Posts tagged cinnamon
Cinnamon challah

Hello, hello…. A second post on a Sunday? Ah, but it’s the Daring Bakers reveal date and this month’s challenge was Challah bread. A new experience for me!

May’s Daring Bakers’ Challenge was pretty twisted – Ruth from The Crafts of Mommyhood challenged us to make challah! Using recipes from all over, and tips from “A Taste of Challah,” by Tamar Ansh, she encouraged us to bake beautifully braided breads.

Right, let me tell you one thing. Nothing went smoothly for me in this challenge. First settling on which recipe to use caused me much deliberation (ok, well that’s not exactly unusual). I had the usual task of veganizing the recipe, which it itself was not too tricky as suggestions had been given and I found quite a lot of additional inspiration from other recipes already out there (I looked at too many to name specific resources!)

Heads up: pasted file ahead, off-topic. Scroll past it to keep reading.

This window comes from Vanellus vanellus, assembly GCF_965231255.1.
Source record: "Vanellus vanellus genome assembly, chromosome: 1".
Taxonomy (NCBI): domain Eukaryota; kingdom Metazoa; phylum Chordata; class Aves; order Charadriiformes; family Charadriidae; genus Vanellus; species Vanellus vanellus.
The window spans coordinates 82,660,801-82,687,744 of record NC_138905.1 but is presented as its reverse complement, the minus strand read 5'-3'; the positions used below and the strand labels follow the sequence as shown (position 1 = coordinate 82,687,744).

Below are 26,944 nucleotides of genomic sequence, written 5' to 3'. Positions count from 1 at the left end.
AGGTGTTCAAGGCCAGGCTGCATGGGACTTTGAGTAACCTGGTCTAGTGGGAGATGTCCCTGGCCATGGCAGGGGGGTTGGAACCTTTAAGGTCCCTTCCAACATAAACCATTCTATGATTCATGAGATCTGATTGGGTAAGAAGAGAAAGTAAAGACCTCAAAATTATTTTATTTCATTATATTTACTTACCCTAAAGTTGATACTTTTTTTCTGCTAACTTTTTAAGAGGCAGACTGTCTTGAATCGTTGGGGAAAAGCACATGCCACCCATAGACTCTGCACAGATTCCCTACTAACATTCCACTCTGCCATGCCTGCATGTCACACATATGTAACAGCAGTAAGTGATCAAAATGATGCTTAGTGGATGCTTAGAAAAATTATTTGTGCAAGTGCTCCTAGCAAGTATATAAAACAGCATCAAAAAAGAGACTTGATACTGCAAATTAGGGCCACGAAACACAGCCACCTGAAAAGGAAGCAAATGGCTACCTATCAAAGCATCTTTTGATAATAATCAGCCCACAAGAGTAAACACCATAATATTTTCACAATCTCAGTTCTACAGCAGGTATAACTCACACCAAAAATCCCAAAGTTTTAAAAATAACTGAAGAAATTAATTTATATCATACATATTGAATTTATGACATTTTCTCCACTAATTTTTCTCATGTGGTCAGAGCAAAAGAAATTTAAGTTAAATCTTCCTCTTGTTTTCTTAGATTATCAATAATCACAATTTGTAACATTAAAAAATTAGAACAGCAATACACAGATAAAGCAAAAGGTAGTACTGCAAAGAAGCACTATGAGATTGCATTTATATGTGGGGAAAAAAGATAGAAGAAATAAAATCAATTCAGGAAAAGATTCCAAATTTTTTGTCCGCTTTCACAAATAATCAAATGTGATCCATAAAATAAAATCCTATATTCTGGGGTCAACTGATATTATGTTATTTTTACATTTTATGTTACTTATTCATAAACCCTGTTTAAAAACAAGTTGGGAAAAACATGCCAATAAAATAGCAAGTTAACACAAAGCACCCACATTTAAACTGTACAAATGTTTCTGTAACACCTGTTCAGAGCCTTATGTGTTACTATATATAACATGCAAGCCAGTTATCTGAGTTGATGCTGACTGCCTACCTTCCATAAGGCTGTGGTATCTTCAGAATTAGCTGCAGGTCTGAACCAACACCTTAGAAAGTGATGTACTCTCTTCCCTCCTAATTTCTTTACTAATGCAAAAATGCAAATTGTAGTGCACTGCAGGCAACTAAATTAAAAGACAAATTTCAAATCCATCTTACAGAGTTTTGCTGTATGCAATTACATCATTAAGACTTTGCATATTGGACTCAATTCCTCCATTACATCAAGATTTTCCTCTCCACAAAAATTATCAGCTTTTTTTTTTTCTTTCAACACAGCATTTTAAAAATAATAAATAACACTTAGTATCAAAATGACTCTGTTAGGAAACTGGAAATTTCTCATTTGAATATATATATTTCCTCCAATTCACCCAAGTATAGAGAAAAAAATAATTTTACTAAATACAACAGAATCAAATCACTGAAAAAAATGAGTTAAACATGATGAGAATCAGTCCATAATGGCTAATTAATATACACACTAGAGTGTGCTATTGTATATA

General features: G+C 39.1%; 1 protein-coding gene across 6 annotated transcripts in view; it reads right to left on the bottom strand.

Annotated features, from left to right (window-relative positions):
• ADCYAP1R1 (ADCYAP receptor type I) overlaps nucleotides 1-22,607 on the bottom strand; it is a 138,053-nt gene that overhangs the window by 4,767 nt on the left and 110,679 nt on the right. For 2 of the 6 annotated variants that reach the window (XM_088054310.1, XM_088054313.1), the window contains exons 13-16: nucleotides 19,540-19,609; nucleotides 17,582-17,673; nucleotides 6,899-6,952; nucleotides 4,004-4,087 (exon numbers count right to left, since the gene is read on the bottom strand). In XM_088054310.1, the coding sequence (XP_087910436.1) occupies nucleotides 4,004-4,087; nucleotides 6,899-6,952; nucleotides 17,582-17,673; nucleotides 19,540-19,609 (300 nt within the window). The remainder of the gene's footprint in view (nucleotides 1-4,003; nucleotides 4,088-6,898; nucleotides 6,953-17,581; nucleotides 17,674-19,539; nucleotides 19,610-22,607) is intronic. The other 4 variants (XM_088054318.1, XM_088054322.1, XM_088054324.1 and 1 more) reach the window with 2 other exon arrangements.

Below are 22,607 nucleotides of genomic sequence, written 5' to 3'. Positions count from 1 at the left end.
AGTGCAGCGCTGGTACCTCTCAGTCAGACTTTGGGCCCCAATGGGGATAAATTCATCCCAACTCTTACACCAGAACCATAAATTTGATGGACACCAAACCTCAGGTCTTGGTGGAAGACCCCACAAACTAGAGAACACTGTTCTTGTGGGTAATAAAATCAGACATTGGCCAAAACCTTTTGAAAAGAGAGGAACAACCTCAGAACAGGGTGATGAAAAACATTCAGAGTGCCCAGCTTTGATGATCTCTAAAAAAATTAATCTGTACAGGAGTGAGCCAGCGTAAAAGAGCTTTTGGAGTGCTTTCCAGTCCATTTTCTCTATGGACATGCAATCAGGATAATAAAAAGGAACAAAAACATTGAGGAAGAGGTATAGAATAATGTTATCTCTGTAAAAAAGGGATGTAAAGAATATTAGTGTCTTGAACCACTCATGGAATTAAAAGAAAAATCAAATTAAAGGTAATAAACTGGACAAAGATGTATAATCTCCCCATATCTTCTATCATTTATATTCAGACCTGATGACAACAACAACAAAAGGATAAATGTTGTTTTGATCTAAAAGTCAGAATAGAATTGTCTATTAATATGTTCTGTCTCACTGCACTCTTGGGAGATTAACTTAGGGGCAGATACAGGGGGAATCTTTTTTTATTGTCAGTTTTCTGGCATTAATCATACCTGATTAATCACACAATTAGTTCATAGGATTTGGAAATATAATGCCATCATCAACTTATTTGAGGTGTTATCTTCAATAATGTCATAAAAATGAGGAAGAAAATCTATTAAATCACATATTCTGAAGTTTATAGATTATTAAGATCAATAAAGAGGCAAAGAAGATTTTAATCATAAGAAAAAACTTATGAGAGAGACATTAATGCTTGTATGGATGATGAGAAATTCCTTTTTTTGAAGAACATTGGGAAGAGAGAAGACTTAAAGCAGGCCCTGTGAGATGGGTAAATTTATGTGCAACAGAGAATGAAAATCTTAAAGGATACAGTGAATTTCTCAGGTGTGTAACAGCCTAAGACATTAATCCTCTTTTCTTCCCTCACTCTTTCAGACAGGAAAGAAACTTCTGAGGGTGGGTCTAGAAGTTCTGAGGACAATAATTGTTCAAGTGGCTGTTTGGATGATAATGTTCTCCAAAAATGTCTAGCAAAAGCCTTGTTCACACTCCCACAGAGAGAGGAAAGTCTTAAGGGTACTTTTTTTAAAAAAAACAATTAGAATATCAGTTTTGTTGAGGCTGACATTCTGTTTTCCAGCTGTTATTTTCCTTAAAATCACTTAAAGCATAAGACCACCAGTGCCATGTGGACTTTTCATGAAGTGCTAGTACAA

Then came the debate as to how to actually make the challah. I have a Thermomix and in the Thermomix cookbook there is a specific Challah bread recipe. So, was I to go with the more traditional kneading/rising  methods and times suggested in the Daring Bakers Challenge and elsewhere  online, or was I to go with the Thermomix method (a swifter process).

So I went with the Thermomix method. In hindsight that was probably a mistake as I had no gauge against others results and it required more guess work in translating my ingredients to their (simple) method and that therefore meant more room for things going awry!

My first stumble: I killed the yeast (oops!) I added it to milk that I warmed just a little too much. Move onto second trial where I didn’t add the yeast to the liquid prior mixing.